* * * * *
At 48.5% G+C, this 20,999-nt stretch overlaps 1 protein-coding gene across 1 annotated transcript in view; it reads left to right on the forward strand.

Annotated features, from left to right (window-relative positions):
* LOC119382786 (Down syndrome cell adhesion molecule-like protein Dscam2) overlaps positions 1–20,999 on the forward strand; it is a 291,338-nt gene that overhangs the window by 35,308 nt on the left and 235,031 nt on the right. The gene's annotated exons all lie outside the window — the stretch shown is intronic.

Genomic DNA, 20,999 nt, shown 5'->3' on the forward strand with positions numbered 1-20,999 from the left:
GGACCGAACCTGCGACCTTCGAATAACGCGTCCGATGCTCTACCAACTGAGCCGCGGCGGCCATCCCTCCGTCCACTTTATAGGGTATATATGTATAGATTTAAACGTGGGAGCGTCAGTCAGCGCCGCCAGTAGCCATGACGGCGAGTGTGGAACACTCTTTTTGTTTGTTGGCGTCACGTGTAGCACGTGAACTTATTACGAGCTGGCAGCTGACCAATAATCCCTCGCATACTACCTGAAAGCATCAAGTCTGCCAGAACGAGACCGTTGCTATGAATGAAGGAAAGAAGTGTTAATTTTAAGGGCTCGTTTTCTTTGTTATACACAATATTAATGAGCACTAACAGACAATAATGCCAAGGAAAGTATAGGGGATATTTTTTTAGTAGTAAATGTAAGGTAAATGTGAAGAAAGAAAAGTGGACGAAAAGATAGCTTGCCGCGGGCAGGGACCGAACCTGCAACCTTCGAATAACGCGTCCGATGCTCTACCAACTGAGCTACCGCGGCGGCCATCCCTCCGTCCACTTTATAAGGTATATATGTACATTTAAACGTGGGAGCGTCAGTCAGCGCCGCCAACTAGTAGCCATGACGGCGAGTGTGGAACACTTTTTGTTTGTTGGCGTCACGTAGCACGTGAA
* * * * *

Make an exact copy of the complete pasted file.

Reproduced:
At 48.5% G+C, this 20,999-nt stretch overlaps 1 protein-coding gene across 1 annotated transcript in view; it reads left to right on the forward strand.

Annotated features, from left to right (window-relative positions):
* LOC119382786 (Down syndrome cell adhesion molecule-like protein Dscam2) overlaps positions 1–20,999 on the forward strand; it is a 291,338-nt gene that overhangs the window by 35,308 nt on the left and 235,031 nt on the right. The gene's annotated exons all lie outside the window — the stretch shown is intronic.

Genomic DNA, 20,999 nt, shown 5'->3' on the forward strand with positions numbered 1-20,999 from the left:
GGACCGAACCTGCGACCTTCGAATAACGCGTCCGATGCTCTACCAACTGAGCCGCGGCGGCCATCCCTCCGTCCACTTTATAGGGTATATATGTATAGATTTAAACGTGGGAGCGTCAGTCAGCGCCGCCAGTAGCCATGACGGCGAGTGTGGAACACTCTTTTTGTTTGTTGGCGTCACGTGTAGCACGTGAACTTATTACGAGCTGGCAGCTGACCAATAATCCCTCGCATACTACCTGAAAGCATCAAGTCTGCCAGAACGAGACCGTTGCTATGAATGAAGGAAAGAAGTGTTAATTTTAAGGGCTCGTTTTCTTTGTTATACACAATATTAATGAGCACTAACAGACAATAATGCCAAGGAAAGTATAGGGGATATTTTTTTAGTAGTAAATGTAAGGTAAATGTGAAGAAAGAAAAGTGGACGAAAAGATAGCTTGCCGCGGGCAGGGACCGAACCTGCAACCTTCGAATAACGCGTCCGATGCTCTACCAACTGAGCTACCGCGGCGGCCATCCCTCCGTCCACTTTATAAGGTATATATGTACATTTAAACGTGGGAGCGTCAGTCAGCGCCGCCAACTAGTAGCCATGACGGCGAGTGTGGAACACTTTTTGTTTGTTGGCGTCACGTAGCACGTGAA